Once you finish the exhibits located on the mezzanine level, head down the stairs to the track level. Although the station is no longer active, the tracks are still there – and full of vintage train cars. (The MTA has a number of these vintage cars, which are sometimes used for special events. I wrote previously about the vintage train rides offered each December before Christmas.) If you’re a fan of vintage trains or simply someone who likes public transportation like me, you will enjoy seeing the train cars. Both car exteriors and interiors are very different from the subway cars in use today, and the vintage advertising is fun to read as well. The museum also offers a highlights tour on the weekends, which includes the subway cars. You will notice one of those gallery talks in progress in the photos below.





What’s the best way to get to the New York Transit Museum? By subway, of course! Take the 2, 3, 4, or 5 trains to Borough Hall; the R to Court Street; the A, F, and R to Jay Street-MetroTech (and the C as well, during weekday rush hours only); or the A or G to Hoyt Street-Schermerhorn Street.

Museum of Bronx History


Not long ago I went to the Museum of Bronx History for the first time. Located in the Valentine-Varian House, the Museum is part of the Bronx Historical Society. The house was originally built in 1758, making it more than 250 years old, and is the second oldest house still standing in the Bronx.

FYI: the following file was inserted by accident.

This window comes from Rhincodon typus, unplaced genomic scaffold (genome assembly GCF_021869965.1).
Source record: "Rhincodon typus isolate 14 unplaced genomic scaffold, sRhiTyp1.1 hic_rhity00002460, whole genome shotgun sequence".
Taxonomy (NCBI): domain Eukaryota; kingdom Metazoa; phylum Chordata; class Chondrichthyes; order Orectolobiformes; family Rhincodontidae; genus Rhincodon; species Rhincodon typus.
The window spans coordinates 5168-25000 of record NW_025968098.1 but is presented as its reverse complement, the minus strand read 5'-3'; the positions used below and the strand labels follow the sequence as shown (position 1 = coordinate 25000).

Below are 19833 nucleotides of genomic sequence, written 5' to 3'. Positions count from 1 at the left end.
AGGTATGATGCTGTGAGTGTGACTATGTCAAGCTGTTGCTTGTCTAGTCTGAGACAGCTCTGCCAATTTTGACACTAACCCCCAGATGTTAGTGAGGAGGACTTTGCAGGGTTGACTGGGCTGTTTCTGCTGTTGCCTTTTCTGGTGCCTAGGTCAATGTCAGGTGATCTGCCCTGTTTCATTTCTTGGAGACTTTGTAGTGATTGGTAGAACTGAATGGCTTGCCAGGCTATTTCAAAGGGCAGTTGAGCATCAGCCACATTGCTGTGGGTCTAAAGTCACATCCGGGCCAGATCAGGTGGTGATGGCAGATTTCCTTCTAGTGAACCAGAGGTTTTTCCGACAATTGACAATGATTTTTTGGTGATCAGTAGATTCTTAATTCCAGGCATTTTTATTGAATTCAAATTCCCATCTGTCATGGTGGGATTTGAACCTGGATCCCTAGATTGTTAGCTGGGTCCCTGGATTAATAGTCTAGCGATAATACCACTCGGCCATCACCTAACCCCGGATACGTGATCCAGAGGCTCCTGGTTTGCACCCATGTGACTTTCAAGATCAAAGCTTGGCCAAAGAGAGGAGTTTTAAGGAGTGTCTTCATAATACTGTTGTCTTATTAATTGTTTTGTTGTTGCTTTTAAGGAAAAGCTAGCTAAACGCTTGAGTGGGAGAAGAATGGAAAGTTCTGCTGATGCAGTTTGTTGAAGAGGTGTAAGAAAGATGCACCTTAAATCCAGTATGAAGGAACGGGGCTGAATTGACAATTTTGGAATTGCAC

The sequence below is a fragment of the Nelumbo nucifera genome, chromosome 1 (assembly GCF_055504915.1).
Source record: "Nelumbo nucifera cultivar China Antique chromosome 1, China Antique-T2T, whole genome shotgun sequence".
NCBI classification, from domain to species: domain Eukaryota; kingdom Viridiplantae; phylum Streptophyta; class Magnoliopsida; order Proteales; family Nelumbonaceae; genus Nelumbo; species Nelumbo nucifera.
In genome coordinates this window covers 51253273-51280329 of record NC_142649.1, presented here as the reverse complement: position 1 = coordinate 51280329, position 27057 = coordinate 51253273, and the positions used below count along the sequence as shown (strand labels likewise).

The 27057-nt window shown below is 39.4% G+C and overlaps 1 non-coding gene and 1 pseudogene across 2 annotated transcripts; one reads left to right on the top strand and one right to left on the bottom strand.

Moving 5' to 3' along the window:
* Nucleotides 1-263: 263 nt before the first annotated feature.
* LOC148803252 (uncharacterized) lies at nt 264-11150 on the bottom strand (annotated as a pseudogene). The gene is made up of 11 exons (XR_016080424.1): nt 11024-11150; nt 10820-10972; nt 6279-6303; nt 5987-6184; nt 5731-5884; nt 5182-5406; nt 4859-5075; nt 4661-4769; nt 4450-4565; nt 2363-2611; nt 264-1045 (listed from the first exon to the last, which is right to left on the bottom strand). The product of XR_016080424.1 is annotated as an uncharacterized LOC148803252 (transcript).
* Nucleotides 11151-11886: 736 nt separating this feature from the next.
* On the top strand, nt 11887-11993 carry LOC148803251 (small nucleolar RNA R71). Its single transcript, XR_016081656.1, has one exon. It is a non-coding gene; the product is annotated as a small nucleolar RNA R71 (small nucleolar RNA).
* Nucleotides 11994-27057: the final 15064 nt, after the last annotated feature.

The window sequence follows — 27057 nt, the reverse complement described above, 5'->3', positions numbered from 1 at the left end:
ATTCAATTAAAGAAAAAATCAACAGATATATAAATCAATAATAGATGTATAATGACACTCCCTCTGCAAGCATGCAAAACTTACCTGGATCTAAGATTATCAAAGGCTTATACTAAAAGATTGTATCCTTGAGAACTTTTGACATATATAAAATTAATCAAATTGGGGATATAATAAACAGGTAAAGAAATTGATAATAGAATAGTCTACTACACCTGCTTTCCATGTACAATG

Although the museum is small, the exhibits are very informative, and the staff is knowledgeable and engaging. Originally built as a farmhouse, the Valentine-Varian House was occupied by both sides at various times during the American Revolution. You can learn more about the house’s history during a visit, including how the building was moved to its current location during the 1960s.


The other exhibits relate to the long and complex history of the Bronx. I must admit I didn’t know as much about Bronx history as I do about other boroughs, and I learned a lot from my visit. The Bronx’s rich history goes back to Dutch times, and has maintained rich and diverse cultural traditions over the centuries.

Part of that history is represented by this wooden malt shovel, used in a Bronx brewery prior to Prohibition. I didn’t know until I toured the museum that there was strong brewery tradition in the Bronx, primary created by German immigrants who settled there in the nineteenth and early twentieth centuries. The industry grew to 19 breweries before it was disrupted by Prohibition in the 1920s.


One of the most fascinating parts of the museum’s exhibits, at least to me, was the part that traced the economic decline of the South Bronx in the 1960s and 1970s, resulting in the decimation of the population in that area and arson-related property destruction. The exhibit then explores efforts to rebuild the South Bronx – efforts that have complex ramifications, both positive and negative. The museum does a good job exploring this recent part of Bronx history, and I engaged in an informative and thought-provoking discussion with the museum staffer who was working on that Saturday afternoon.